However, the poisonous fly agaric (Amanita muscaria), can — when young — resemble small tumbleballs, so all puffball mushrooms should be sliced from top to...
The magical-looking Fly Agaric (Amanita muscaria) came into Australia with exotic pines imported for plantations in the late 1800s.
It has been suggested that the berserkerss took the fly agaric before battle.
www.wikiverse.org /amanita-muscaria   (938 words)

  
 Fungus of the month December 1999   (Site not responding. Last check: 2007-11-06)
At the midwinter festivals, the shaman would enter the yurt through the smokehole, carrying a sack with dried Fly Agaric or urine from already intoxicated people, perform his ceremonies, and ascend the birch pole and leave.
Therefore, Santa Claus is robed in red and white, the colour of the Fly Agaric; enters the chimney; can fly in a reindeer sleigh; carries the gift in a sack; and lives on the North Pole.
Moreover, in Central Europe the Fly Agaric is linked with chimney sweeps, who have adopted it as their emblem, perhaps echoing the Siberian ritual.
www.uio.no /conferences/imc7/NFotm99/December99.htm   (1086 words)

  
 Fly Agaric   (Site not responding. Last check: 2007-11-06)
Amanita Muscaria, also know as Fly Agaric, has been traditionally used by shamanic cultures for thousands of years and is well reported for its psychoactive properties.
The fly agaric mushrooms are either consumed whole, chopped, placed in food or boiled into a tea.
Fly Agaric extract with Damiana x10 is said to produce a calm dreamy state with visions.
www.potseeds.co.uk /mushrooms/flyagaric.html   (245 words)

  
 The Hallucinogenic Connection?
The hallucinogenic principles of fly agaric are due to the presence of the chemicals ibotenic acid and muscimol, according to the International Mycological Institute at Egham, Surrey, England.
His soul was thought to leave the body as an animal and fly to the otherworld to communicate with the spirits.
Catherine of Genoa (1447-1510) used fly agaric to soar to the heights of religious ecstasy, according to Daniele Piomelli of the Unité de Neurobiologie et Pharmacologie de I'Inserm in Paris.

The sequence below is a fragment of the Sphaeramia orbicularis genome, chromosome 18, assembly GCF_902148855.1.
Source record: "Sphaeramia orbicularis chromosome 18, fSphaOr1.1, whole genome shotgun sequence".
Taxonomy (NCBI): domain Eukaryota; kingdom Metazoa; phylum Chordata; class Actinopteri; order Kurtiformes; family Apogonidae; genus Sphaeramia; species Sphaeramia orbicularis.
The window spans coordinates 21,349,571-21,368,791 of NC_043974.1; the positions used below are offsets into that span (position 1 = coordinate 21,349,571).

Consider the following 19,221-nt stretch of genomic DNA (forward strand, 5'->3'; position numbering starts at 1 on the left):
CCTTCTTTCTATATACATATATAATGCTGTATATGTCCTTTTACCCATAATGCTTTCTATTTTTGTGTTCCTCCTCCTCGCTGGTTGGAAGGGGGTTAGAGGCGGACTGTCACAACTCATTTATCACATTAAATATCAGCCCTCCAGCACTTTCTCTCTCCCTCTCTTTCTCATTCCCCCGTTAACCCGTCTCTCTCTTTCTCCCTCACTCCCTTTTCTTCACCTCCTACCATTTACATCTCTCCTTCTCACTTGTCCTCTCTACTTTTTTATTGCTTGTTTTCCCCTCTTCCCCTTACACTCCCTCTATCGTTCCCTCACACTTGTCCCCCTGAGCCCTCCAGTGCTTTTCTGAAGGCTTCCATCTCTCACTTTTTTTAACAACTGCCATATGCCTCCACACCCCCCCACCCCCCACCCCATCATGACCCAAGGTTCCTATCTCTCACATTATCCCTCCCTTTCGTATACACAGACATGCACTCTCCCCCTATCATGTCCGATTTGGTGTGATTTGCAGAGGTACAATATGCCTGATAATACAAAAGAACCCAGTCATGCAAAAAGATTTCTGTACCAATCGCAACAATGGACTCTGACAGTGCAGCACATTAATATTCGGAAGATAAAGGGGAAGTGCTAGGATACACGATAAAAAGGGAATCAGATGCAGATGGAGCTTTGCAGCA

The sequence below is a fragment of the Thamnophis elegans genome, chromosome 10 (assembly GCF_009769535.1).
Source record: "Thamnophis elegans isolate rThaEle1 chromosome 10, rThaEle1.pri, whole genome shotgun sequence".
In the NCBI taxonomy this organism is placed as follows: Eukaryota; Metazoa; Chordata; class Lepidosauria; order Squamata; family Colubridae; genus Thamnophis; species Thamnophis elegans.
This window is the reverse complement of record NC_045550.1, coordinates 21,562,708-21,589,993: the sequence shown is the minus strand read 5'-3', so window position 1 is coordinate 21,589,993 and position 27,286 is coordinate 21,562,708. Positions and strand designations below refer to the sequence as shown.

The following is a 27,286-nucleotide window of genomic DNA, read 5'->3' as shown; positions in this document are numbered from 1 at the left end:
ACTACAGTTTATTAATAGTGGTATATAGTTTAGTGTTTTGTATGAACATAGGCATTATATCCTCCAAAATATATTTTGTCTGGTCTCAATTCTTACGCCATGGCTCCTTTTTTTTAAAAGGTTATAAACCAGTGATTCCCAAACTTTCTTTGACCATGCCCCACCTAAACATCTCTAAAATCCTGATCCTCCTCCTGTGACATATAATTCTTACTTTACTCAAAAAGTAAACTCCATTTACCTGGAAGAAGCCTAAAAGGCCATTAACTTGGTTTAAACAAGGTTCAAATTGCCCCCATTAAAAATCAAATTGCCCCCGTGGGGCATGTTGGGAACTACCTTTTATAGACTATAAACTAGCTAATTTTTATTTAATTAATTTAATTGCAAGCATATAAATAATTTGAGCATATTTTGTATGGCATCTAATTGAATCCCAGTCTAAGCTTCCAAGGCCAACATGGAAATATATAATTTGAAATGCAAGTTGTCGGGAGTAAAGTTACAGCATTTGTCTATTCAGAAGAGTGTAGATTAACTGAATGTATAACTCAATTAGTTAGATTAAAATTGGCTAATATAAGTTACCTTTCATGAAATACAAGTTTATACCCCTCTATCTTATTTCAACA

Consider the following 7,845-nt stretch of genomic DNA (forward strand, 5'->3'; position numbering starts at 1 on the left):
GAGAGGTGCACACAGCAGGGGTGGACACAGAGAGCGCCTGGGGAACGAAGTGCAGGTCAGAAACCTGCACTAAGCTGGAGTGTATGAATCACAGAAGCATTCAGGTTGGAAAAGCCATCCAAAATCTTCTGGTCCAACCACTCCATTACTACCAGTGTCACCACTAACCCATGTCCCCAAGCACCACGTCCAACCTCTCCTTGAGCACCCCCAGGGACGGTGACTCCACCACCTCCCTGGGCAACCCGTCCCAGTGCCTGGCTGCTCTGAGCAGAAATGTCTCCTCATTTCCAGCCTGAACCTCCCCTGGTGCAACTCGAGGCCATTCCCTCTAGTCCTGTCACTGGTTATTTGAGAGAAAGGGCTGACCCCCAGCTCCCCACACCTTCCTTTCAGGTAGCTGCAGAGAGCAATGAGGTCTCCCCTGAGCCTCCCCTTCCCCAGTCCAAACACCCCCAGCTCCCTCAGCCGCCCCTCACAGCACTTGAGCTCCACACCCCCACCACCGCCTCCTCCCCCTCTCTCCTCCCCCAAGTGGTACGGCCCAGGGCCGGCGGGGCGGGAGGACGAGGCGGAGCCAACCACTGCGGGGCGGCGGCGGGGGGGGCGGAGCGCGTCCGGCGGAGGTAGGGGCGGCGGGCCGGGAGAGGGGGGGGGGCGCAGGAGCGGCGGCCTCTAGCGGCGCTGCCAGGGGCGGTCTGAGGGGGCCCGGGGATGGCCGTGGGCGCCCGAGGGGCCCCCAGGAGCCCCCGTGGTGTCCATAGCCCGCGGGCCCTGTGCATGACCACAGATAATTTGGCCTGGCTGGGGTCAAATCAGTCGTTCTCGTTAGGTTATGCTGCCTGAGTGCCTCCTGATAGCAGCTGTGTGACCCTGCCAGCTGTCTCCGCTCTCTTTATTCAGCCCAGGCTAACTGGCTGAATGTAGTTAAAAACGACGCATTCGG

www.christmaspast.info /stories/realstory/hallucinogenic.html   (788 words)

  
 FLY AGARIC (AMANITA MUSCARIA)   (Site not responding. Last check: 2007-11-06)
FLY AGARIC (Amanita muscaria) is larger and more colourful than the other "'shrooms".
Like OTHER AMANITA SPECIES, some of which are DEADLY, Fly Agaric begins with a button stage, when it is covered by a universal membrane, or veil.
At this early stage, Fly Agaric is virtually indistinguishable from other, deadly Amanita fungi.
museum.gov.ns.ca /poison/agaric.htm   (174 words)

  
 agaric A Bookmarks
Mr Bostock from Meltham has recently found a fly agaric toadstool in his garden and is a little concerned that it might be causing some damage to some of the...
Almost 30 children and their parents were shown Fly Agaric, Birch Polypores, Puff Balls and many more fungi by club leaders Barbara Bampton, Auriel Glanville...
Wimbledon Common is a hotbed of biodiversity, providing a home to species of mushroom including birch polypores, puffballs and fly agaric - a poisonous...
www.iaswww.com /ODP/Bookmarks/A/agaric   (267 words)

  
 Amanita muscaria : Fly agaric
It grows on the ground in a number of different woodlands, although pine, spruce and fir are common.
The name "Fly Agaric" comes from its use as an insecticide - crushed in milk, but it is sometimes consumed for its psychopharmacological effects.
The active ingredient is excreted in the urine of those consuming the mushrooms, and it has sometimes been the practice for a shaman to consume the mushrooms, and the rest of the tribe to drink his urine: the shaman in effect is partially detoxifying the drug.
www.fastload.org /fl/Fly_agaric.html   (518 words)

  
 channel4.com - Real Wizards - text only
Fly agaric The fly agaric mushroom (Amanita muscaria) should not be confused with 'magic mushrooms' (Psilocybe cubensis).
Both have psychoactive properties, but fly agaric is extremely poisonous.
Psychoactive drugs A link that connects shamans, druids and witches is their use of psychoactive substances - from fly agaric to ergot to mandrake - in order to enter a trance.
www.channel4.com /science/microsites/R/real_wizards/a_z_t.html   (749 words)

  
 fly agaric, father christmas and… - articles   (Site not responding. Last check: 2007-11-06)
FLY AGARIC, FATHER CHRISTMAS AND LUNCH WITH A TOXICOLOGIST
Reindeers would then eat the urine-covered snow as part of their normal grazing and also become intoxicated.
'Flying' (intoxicated) reindeers with one sky-borne human (the shaman) who controls themŠ the similarities in costumeŠ the bells and the beltŠ the red and white of the mushroomŠ the journey through the sky to deliver giftsŠ all the elements of the modern day Father Christmas are there, creating a rather idyllic view of fly-agaric.
www.vodoushaman.com /flyagaric.html   (1935 words)

  
 Fly Agaric Toadstools - UK Safari
Special features: The fly agaric has tiny, hair-like roots which attach themselves to tree roots.
Small pieces of the fungi were added to a saucer of milk.
Flies came to feed from the saucer and were killed.
www.uksafari.com /flyagaric.htm   (161 words)